• There are so many things family and friends never told me about being pregnant. I heard about the aches, the heartburn, and pregnancy brain, but no one told me about the weird dreams, the development of carpal tunnel, and honestly, all the gas/burping (sorry if it’s TMI).
  • Shopping for maternity clothes sucks almost as much as shopping for regular clothes does for me. Thank goodness tunics and leggings are acceptable attire because buying maternity pants for work is even more dreadful than buying regular work pants. I’ve scored some great finds secondhand and now that weather has finally change in my neck of the woods, will likely be relying mostly on dresses.
  • There are way too many baby products out there and picking one random car seat from the other really is a crap shoot. Even reading all the various reviews, best product listings, and so on, it’s beyond overwhelming. I don’t know if we chose the right stuff, we just picked stuff based on our gut.
  • I haven’t had any weird cravings. When I was pretty sick during the first trimester, I wanted cold stuff all the time, mostly because it didn’t smell. I did crave pickles a lot but that’s because I had a pretty constant metallic taste in my mouth and the acid of the pickles helped counteract it. Lately, it’s been cold dairy products- cheese, ice cream, and milk. I’ve probably had more glasses of milk in the past few months than I did in the previous 3 years!

April Goals

April arrives- the month where I basically pushed off everything that needs to get done before baby comes because work is crazy in March. It turned out to be far less stressful than it has in past years, but I was thankful we didn’t have a lot going on so that I could unwind on the weekends which has been much needed.

Even with a lot going on at work, I accomplished all the goals for March!

I had a lovely day off from work on my birthday which ended up being a true day off because we had a work snow day (our only one this year!) so there wasn’t even the worry of work emails piling up that day.

Our purging/organizing is going REALLY WELL. I have one more attic bin to go through and then a few things in the basement, but we’ve cleaned out a lot and have a run to the donation center on our weekend to- do list. Last weekend, Q cleaned and organized the basement, we moved down the bed so we have room for a crib, and now just need to figure out what to do with a few pieces of furniture that don’t fit anywhere.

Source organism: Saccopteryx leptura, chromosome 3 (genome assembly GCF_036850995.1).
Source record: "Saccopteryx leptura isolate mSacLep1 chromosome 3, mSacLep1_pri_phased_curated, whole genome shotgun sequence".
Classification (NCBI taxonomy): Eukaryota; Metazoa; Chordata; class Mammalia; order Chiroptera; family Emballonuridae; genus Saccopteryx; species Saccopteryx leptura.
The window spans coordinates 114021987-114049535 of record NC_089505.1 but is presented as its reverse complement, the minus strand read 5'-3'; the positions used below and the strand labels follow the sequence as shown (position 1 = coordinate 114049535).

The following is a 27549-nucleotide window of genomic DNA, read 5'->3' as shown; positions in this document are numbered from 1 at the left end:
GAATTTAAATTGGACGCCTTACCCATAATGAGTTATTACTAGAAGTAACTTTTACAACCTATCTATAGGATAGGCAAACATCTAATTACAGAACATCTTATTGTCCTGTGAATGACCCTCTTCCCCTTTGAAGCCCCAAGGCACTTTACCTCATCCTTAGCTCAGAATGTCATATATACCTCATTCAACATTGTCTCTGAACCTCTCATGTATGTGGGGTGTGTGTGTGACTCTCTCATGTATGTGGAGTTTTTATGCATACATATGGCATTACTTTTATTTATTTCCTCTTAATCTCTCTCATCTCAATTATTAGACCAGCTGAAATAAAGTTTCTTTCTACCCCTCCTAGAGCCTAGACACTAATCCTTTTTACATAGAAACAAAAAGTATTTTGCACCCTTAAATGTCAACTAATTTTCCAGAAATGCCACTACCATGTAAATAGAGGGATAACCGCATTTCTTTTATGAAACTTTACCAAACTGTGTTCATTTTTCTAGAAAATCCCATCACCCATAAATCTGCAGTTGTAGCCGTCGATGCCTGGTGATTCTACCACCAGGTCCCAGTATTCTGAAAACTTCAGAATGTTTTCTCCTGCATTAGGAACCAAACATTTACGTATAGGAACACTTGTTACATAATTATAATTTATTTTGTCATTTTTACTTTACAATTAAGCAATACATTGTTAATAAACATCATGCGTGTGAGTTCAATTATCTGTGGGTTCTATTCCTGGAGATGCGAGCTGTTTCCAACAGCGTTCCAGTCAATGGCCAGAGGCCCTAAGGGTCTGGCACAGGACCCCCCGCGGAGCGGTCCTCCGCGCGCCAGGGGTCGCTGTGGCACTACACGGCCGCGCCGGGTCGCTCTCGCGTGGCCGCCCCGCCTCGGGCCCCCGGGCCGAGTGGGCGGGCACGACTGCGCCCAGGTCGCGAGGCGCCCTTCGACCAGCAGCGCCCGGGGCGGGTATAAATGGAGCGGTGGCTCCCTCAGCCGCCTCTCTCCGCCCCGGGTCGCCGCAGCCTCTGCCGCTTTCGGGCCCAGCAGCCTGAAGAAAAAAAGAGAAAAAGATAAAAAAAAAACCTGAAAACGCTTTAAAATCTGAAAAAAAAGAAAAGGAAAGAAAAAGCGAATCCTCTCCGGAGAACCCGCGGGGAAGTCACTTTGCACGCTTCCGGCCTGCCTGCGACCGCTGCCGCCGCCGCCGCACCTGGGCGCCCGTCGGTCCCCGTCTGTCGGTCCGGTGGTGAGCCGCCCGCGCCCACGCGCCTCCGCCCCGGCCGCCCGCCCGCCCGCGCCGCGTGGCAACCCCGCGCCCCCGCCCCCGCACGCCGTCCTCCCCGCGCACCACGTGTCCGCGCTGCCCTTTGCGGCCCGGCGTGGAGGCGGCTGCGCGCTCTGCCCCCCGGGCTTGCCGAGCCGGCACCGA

I bought a new pillow which within a few days eliminated my weird neck/shoulder pain. Of course, being 7 months pregnant has brought on other discomforts to sleep, but the neck/shoulder stuff was bothering me all day and night so happy this was an easy fix.

Now onto April.

We have A LOT in April– our baby class and baby shower, Easter, and a few other fun things like a long weekend together, Game of Thrones premiere, and I’m going to see David Sedaris next week ( I cannot wait!). Plus we’re in the home stretch for baby!

This month, I hope to…..

Get some house stuff done: Estimates for roof, interior/exterior painting, spring yard cleanup, mortgage, and a few other random things.

Finish baby’s room: once crib and rocking chair come at end of month, we need to hang wall art and find a bookshelf.

Sell my wedding ring: I’ve been divorced for just about 7 years, and the ring is definitely out of sight, out of mind, but I want to really get rid of my previous life before my new one starts with baby.

Enjoy a long weekend with Q: We probably aren’t going to do more than a day trip, but we took a weekend off together to do something and it’s also Game of Thrones weekend so we took the Monday off because we’re weird.

 

 

 

A Decade of Home Ownership

Today marks ten years of owning my home!

So much of life has changed in these 10 years: when I bought the house, I was young and in love, about to get engaged, and ready to start my life with someone. 10 years later, I have a significant other who has truly showed me the meaning of partnership and love, and we’re about to embark on a new chapter of our life together and expand our family. In a decade of living the house has seen a lot of life go through it and as the saying goes “if only the walls could talk.”